Spill Your Scoop!
If you have a story about the filming of The Abyss in South Carolina, let us know.
The Abyss: Overview
Director – James Cameron
Cast – Ed Harris, Mary Elizabeth Mastrantonio, Michael Biehn
Genre – Action/Adventure, Sci-Fi
Plot – A diving team searches for a lost nuclear submarine and encounters an alien aquatic species.
The Abyss: SC Locations
All of the underwater scenes in the movie were shot in containment tanks at the abandoned Cherokee Nuclear Power Plant in Gaffney.
The Abyss: Fun Facts
The Abyss used the largest underwater set to date, at more than 7.5 million gallons. It won an Oscar for best visual effects in 1990.
The containment tanks at the Cherokee Nuclear Power Plant were built in the mid-1970s by Duke Power, but never served their intended use. In January 1986, Earl Owensby, a film producer from North Carolina, bought the abandoned facility and converted the site into a movie studio.
After the production went above budget, the set was never dismantled and still rests in the abandoned and empty Cherokee plant. In fact, 20th Century Fox posted signs warning people not to take pictures because it still owns the copyright on the set. Visiting the set is illegal and considered trespassing. One person got fined $100 trying to enter the abandoned nuclear plant.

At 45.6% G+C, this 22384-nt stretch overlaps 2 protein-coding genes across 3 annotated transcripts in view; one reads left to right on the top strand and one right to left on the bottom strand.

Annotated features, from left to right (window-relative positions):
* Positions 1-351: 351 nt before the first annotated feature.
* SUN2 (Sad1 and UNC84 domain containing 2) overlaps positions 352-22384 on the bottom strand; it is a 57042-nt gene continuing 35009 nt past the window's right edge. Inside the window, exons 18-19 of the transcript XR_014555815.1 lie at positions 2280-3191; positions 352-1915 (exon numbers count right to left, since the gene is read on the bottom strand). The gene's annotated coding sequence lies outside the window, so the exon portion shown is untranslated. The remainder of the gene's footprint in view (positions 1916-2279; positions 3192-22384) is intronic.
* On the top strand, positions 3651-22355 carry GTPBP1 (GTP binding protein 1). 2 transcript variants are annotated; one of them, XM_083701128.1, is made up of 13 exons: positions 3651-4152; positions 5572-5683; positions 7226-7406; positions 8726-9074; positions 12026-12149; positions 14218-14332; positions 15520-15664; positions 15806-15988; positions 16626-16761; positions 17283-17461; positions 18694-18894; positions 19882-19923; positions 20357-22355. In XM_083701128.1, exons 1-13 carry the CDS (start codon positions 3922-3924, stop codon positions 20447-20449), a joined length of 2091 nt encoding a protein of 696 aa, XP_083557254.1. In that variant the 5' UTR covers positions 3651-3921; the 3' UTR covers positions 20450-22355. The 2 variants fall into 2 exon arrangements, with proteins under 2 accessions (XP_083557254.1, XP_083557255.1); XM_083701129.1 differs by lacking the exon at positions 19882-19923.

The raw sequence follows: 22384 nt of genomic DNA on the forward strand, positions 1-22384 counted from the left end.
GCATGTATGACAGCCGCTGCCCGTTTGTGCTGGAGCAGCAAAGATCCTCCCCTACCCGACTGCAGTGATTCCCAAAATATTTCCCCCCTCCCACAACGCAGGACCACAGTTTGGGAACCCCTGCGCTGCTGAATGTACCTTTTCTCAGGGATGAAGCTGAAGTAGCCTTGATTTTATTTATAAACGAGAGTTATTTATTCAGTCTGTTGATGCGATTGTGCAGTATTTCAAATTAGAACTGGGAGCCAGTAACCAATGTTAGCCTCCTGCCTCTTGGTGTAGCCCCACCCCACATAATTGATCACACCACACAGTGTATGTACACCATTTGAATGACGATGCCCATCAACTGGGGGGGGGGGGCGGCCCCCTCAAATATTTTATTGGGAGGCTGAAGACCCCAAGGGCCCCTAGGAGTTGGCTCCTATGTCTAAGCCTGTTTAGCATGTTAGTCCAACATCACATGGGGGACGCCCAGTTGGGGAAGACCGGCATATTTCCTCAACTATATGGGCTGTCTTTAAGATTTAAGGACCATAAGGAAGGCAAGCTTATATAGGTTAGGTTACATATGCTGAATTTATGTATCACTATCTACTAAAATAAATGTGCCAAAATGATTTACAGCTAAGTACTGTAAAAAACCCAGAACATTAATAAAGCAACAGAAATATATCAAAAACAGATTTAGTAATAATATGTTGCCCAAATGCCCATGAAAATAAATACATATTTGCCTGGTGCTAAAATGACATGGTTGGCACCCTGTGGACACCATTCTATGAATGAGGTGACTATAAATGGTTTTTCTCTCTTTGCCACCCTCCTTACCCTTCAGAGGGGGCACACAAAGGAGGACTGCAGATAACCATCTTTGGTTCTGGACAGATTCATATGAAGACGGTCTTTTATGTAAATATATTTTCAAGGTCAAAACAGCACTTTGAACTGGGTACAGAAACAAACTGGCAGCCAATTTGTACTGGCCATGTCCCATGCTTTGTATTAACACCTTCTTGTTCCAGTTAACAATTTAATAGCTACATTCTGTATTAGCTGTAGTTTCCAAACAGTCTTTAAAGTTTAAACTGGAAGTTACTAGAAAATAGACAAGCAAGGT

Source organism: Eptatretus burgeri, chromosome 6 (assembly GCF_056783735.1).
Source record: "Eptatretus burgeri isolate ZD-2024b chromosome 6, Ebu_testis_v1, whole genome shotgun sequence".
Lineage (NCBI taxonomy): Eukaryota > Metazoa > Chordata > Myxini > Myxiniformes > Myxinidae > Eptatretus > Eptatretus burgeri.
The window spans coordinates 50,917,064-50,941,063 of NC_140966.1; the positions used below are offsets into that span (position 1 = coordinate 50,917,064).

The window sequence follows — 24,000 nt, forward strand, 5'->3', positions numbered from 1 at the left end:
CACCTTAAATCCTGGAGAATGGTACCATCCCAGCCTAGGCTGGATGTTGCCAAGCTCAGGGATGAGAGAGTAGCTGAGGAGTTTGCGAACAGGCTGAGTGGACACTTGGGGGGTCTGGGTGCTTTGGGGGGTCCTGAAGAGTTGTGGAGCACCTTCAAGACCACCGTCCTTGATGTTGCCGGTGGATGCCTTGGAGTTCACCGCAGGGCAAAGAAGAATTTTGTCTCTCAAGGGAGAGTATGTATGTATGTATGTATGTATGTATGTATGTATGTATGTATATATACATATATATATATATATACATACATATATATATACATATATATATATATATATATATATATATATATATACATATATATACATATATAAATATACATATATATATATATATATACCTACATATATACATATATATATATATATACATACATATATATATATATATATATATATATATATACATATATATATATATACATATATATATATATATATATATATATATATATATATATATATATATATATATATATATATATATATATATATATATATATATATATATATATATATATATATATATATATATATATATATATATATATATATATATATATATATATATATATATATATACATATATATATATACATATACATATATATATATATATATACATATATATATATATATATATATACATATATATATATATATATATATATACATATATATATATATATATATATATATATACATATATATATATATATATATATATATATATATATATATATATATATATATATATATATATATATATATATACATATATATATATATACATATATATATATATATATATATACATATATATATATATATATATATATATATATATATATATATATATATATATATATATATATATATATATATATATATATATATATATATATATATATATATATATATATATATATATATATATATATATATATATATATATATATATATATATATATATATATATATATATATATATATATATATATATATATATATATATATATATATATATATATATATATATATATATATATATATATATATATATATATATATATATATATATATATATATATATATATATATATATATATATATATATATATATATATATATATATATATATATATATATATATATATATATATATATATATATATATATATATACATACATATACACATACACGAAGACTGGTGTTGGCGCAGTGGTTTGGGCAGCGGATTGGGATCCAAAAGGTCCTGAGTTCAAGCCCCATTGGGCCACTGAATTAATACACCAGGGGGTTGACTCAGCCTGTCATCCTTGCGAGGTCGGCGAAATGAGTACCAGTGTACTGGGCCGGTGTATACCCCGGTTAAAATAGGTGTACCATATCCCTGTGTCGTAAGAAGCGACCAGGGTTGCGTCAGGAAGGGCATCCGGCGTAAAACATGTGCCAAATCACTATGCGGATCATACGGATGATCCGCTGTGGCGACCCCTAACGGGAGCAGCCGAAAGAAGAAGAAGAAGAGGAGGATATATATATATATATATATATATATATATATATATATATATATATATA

The cast was flown to the Cayman Islands to become certified divers before shooting the film.
During the production, the actors endured a grueling schedule, with Ed Harris almost drowning while filming a scene. Both Ed Harris and Mary Elizabeth Mastrantonio refused to do publicity for The Abyss and have openly mentioned that they will not work with Cameron in any future productions. (Wikipedia)
The movie was shot from August 18, 1988 - March 20, 1989.
Duke Power announced in March 2006 that it had plans to develop a new nuclear facility next to the abandoned plant that was used in the movie.
The abandoned Cherokee Nuclear Station is not far from my house. I actually worked on The Abyss as a First Assistant Cameraman on Camera "B" for several weeks. I also worked with Camera "C", which was a Steadicam. I worked on most of the scenes which were shot on the main "dry" set known as Deep Core.
I was there when the ILM crew came in to shoot the watersnake sequence. A corrugated tube on the end of a short pole was used as a snake stand-in for the actors to react to, and the watersnake was [digitally] inserted in the film later.
I found Ed Harris to be the friendliest of all the actors. On my first day on the set, he walked up to me and introduced himself. He always had something pleasant to say to me each day.